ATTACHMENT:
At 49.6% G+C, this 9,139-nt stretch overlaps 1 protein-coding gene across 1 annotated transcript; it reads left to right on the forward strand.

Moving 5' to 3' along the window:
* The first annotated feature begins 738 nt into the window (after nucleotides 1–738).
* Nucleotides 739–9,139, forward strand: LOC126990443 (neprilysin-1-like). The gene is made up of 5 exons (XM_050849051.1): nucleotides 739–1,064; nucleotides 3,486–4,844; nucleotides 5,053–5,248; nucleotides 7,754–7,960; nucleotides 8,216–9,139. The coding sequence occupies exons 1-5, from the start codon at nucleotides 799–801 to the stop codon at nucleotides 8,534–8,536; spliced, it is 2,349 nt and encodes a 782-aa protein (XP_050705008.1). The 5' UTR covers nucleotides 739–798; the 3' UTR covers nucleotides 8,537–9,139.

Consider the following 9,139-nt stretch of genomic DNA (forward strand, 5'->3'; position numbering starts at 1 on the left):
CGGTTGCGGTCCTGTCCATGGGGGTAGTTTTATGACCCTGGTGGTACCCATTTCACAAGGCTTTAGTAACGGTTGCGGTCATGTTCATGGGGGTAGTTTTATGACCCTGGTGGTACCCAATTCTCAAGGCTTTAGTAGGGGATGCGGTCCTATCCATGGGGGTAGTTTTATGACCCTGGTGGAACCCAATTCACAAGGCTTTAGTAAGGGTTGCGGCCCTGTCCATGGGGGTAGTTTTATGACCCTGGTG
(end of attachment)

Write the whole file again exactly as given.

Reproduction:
At 49.6% G+C, this 9,139-nt stretch overlaps 1 protein-coding gene across 1 annotated transcript; it reads left to right on the forward strand.

Moving 5' to 3' along the window:
* The first annotated feature begins 738 nt into the window (after nucleotides 1–738).
* Nucleotides 739–9,139, forward strand: LOC126990443 (neprilysin-1-like). The gene is made up of 5 exons (XM_050849051.1): nucleotides 739–1,064; nucleotides 3,486–4,844; nucleotides 5,053–5,248; nucleotides 7,754–7,960; nucleotides 8,216–9,139. The coding sequence occupies exons 1-5, from the start codon at nucleotides 799–801 to the stop codon at nucleotides 8,534–8,536; spliced, it is 2,349 nt and encodes a 782-aa protein (XP_050705008.1). The 5' UTR covers nucleotides 739–798; the 3' UTR covers nucleotides 8,537–9,139.

Consider the following 9,139-nt stretch of genomic DNA (forward strand, 5'->3'; position numbering starts at 1 on the left):
CGGTTGCGGTCCTGTCCATGGGGGTAGTTTTATGACCCTGGTGGTACCCATTTCACAAGGCTTTAGTAACGGTTGCGGTCATGTTCATGGGGGTAGTTTTATGACCCTGGTGGTACCCAATTCTCAAGGCTTTAGTAGGGGATGCGGTCCTATCCATGGGGGTAGTTTTATGACCCTGGTGGAACCCAATTCACAAGGCTTTAGTAAGGGTTGCGGCCCTGTCCATGGGGGTAGTTTTATGACCCTGGTG